Another stop we planned just before crossing the bridge to Skye was the Eilean Donan Castle. The place was made famous when it was used as a backdrop of one of the James Bond movie ‘Skyfall’. Compared to other castles in parts of Scotland Eilean Donan is smaller in size but personally I think what made it striking from other castle was its stunning location. The castle perched on a small island overlooking the Isle of Skye with a view of the forested mountains. The location is truly breath-taking. The castle is easily recognizable for it is located along the busy road. We stayed for a moment but decided not to go inside and explore the castle. It was surprising when we found out that droning was allowed during our visit but because there was a wedding happening that day it was only allowed after 6 pm which and because we still have an hour’s drive to go to our accommodation we decided not to stay longer.

Eilean Donan Castle

It was already late in the afternoon when we finally saw the bridge to Skye (after such a long drive and frequent stops) so we decided to have a takeaway of fish and chips before crossing the bridge. We found a perfect place to sit that has a perfect view of the Skye Bridge and had our dinner there. The place we stopped by got few open shops so we grabbed few essential groceries before heading to our booked accommodation and we’re glad we did it because the village we stayed had only a couple of small shops and it looks like they have very limited choices.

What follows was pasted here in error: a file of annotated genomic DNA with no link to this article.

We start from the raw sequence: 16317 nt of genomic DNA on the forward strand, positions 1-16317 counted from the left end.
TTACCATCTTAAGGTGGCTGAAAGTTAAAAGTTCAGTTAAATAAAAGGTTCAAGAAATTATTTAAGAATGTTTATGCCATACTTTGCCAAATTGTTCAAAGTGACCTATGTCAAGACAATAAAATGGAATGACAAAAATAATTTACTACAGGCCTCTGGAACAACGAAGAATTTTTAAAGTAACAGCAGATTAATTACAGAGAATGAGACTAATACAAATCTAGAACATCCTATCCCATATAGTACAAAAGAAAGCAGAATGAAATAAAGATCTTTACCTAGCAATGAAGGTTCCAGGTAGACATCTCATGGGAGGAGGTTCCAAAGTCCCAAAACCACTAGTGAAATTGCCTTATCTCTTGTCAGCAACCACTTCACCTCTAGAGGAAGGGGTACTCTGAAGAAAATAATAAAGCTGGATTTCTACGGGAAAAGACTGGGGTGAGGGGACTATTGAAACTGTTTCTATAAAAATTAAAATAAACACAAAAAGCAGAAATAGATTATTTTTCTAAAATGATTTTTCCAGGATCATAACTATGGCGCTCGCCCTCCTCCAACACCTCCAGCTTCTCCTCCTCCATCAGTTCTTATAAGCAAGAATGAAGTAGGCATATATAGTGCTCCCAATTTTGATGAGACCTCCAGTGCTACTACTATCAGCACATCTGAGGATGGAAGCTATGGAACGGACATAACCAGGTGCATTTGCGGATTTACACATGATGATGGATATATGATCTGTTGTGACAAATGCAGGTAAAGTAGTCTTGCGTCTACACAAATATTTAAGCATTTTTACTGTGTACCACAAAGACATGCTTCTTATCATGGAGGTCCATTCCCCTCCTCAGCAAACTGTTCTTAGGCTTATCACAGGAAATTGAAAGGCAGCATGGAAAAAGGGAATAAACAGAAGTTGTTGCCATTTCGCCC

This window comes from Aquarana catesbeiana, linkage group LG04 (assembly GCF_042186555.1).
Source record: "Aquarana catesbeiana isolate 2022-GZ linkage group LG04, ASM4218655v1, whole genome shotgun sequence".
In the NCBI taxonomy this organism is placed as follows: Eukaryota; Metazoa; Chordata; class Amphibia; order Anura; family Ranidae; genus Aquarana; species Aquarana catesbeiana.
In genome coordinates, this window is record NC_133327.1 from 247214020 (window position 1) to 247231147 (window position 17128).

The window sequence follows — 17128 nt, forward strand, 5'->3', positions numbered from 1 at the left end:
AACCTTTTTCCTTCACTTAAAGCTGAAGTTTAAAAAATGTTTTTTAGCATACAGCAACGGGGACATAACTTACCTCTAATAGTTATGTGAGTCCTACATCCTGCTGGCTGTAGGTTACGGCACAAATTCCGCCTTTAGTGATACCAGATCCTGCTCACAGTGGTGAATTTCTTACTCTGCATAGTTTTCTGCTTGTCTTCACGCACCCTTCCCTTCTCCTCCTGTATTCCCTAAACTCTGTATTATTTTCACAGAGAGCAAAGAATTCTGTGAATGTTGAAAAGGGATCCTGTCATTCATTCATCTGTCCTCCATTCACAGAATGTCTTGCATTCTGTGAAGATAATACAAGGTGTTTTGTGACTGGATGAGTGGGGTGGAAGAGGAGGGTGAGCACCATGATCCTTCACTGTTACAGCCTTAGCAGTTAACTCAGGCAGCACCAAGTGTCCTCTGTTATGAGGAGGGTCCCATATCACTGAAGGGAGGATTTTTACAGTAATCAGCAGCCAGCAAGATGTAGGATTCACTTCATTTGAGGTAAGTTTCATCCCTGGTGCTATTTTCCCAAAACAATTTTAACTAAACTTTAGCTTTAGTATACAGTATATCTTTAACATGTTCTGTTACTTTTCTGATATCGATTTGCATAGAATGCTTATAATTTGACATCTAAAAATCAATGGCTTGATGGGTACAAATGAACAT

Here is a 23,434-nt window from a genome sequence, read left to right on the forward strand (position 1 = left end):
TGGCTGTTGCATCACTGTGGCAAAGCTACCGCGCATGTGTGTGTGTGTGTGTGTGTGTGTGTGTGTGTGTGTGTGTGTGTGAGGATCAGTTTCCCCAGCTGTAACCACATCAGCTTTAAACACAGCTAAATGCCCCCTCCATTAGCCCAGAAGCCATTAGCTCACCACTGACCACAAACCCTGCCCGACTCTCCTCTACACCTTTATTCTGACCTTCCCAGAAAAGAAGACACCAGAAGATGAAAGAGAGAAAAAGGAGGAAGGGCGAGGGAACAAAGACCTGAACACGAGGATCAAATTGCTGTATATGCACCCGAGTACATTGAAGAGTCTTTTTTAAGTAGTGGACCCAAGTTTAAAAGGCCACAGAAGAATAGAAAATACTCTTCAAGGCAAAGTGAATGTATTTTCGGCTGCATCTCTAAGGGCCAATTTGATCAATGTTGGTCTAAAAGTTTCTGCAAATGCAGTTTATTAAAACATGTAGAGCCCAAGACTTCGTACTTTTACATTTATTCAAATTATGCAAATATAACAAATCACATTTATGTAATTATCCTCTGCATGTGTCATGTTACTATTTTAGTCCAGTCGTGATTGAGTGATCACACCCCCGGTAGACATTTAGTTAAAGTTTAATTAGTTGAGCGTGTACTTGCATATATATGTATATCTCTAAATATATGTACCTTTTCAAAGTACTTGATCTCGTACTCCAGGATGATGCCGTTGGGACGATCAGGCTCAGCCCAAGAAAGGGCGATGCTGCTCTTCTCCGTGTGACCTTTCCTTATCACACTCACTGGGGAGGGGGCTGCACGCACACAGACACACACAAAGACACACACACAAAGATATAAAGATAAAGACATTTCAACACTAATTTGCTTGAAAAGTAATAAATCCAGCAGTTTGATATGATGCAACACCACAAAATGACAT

View outside the window

The house that we booked was close to the Fairy Pools- our top place to visit and explore. It is a self-catering terraced house that has 3 bedrooms which perfectly suits our needs, a small group of 5 which includes children. What sold me to the place was the lovely view outside the kitchen and dining area because it looks out to the sea and mountains. I found it pretty relaxing sipping a cup of tea in the morning. In fact I wouldn’t mind washing the dishes there all the time if that was my view.

Vibrant display of heather flowers on the side of the Pools

Fairy Pools

As plan, our first day in Skye was spent hiking to the Fairy Pools. We arrived just after we have our breakfast and we found out that the car park was already bustling with tourist. I thought it’s not going be as busy as the past summer because of the covid19 and some tourist might still be hesitant to travel but I was mistaken for there were hordes of tourist, some looked like they had already done their hikes to the pool and some who were about to embark.

The start of the hike to the pools

The hike to the pools was easy and manageable for us who are not season hikers plus we have children as well (just to be mindful that there are some parts that are muddy and slippery so it is worth paying attention when you have small children around).

“Of all the paths you take in life, make sure a few of them are dirt.” – John Muir

The first section of the hike leads to the beautiful crystal stream full of lovely small waterfalls. There was huge selection of heather flowers along the sides of the pool that were in full bloom at that time of the year which I found very pretty. Its vibrant display of coloured petals added splendour to the already breath-taking landscape of the pools and the black peaks of the Cuillin Hills brooding in mist and clouds that looks majestic from a distance.

The mesmerising clear water

During our hike I often wondered if it was with this reason that the place is named Fairy pools- for its natural beauty embodies a sense of enchantment and astonishingly mesmerising crystal clear blue waters. (And perhaps a great place to bring the children to ignite their curiosity about myths and legends and let them wonder with their ever vivid imagination of magical beings happily wandering around in the crystal blue waters with their colourful fairy wings).

Our attempt to capture the waterfalls using long exposure